Valentine was beheaded on February 14, 270 A.D.

Christianity seems to have been adept at turning pagan festivals into Christian celebrations.

FAITH & REFLECTION — Christianity seems to have been adept at turning pagan festivals into Christian celebrations. In fact, some historians allege that Christians “stole” some of their celebrations. I would respectfully challenge that view and purport that the profound simplicity, pristine beauty and powerful promises of Christ, simply outclassed and replaced them. Undeniably, however, there are connections.

The word “Easter” is connected to Ishtar, the Assyrian/Babylonian goddess of fertility and sex; her symbols were the egg and the bunny.

The Romans introduced Saturnalia, a week long winter solstice celebration from December 17-25. This week, a wanton carnival, celebrating the lengthening of days and the return of the sun, was replaced by Christmas, which celebrates the arrival of The Son.

This Sunday, we will celebrate Valentine’s Day. It is not currently a Christian celebration, but it was initially. And, like Easter and Christmas, it, too, had a connection to a pagan celebration.

In the pre-Roman era, the Festival of Lupercalia was observed on February 13–15, with the purpose of warding off evil spirits, purifying the nation and promoting health and fertility. The rites, carried out by Luperci priests, included sacrificing two male goats and a dog. Later, after a feast, strips of hide were cut from the sacrificial animals to be used as whips. Young women would line up and receive lashes from the improvised whips, believing that the lashes received would prevent sterility, ensure fertility and lessen the pains of childbirth.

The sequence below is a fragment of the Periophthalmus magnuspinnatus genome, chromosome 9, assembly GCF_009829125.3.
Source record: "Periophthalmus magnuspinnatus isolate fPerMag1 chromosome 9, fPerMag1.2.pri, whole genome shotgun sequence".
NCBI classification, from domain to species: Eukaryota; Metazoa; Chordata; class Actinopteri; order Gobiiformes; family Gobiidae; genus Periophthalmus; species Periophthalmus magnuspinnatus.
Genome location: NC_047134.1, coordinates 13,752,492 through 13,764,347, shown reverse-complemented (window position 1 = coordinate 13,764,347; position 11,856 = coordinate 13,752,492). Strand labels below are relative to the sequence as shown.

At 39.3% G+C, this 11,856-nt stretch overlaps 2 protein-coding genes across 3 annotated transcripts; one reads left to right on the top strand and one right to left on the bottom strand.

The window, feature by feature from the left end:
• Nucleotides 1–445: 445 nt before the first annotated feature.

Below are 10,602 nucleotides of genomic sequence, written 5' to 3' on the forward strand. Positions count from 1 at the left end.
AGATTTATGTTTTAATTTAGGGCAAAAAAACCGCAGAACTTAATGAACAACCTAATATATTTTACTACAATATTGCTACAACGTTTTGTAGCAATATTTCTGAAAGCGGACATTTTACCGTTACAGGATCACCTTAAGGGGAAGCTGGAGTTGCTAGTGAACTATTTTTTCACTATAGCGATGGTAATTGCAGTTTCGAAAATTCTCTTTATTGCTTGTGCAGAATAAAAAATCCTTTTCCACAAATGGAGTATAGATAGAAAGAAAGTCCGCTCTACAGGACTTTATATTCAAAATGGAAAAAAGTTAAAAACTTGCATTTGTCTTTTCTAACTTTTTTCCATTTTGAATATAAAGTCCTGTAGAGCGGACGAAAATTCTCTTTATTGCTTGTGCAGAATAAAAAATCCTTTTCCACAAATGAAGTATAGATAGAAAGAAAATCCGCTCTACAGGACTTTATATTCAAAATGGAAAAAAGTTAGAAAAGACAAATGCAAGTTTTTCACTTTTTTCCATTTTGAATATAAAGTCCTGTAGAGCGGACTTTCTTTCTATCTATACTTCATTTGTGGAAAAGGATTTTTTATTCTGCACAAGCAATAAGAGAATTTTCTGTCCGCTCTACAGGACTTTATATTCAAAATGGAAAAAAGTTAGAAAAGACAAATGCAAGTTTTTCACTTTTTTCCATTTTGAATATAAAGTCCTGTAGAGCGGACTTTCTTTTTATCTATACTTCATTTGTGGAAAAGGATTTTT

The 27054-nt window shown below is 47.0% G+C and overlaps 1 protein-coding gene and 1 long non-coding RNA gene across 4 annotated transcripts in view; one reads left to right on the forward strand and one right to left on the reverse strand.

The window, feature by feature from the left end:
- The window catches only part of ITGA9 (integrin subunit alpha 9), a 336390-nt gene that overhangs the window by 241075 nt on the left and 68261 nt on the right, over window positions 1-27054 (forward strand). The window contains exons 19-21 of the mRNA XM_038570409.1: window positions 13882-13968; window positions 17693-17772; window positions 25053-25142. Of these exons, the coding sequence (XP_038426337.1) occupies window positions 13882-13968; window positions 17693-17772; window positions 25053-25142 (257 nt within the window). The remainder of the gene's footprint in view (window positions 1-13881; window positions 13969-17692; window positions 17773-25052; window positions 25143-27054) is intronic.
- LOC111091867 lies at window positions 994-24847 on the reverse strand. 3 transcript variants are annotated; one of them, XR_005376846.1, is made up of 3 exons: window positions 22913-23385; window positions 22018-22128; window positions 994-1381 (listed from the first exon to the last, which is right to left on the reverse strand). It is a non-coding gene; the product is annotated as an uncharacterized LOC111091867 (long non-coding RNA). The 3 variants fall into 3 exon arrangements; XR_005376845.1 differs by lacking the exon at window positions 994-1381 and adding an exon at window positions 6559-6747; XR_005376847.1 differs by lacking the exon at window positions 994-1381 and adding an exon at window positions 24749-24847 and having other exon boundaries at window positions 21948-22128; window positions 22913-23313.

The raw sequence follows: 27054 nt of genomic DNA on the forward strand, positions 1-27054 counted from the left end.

During the reign of Emperor Claudius II, an edict was passed forbidding marriage. The motive was to weaken family ties, so that young man could be more easily recruited for his army. Valentine, a priest in Rome during the same time, in contradiction to the edict, performed several private marriages. Following imprisonment and beatings, he was beheaded on February 14, on or around the year of 270 A.D.

While in prison, he sent notes of encouragement and Scripture verses to some of the young couples he had helped. He also became rather transfixed with the jailer’s daughter and made many loving, tender notes for her. His last note, which she received on the morning of his execution, ended with the words “Your Valentine”. Subsequently, on February 14, 496, in the now “christianized” Empire, Valentine’s Day was named in his honor, simultaneously and significantly disabling Lupercalia.

Most Christians have no problem celebrating Valentine’s Day. However, they recognize quite readily that the greatest love is not shown on Valentine’s Day. And the greatest gift is not a Valentine’s card, chocolates or flowers, but the magnanimous gift of His Son.

As we pass along the Valentine’s gifts this year, let us remember to “Thank God for this gift too wonderful for words!” (2 Corinthians 9:15).

Happy Valentine’s Day!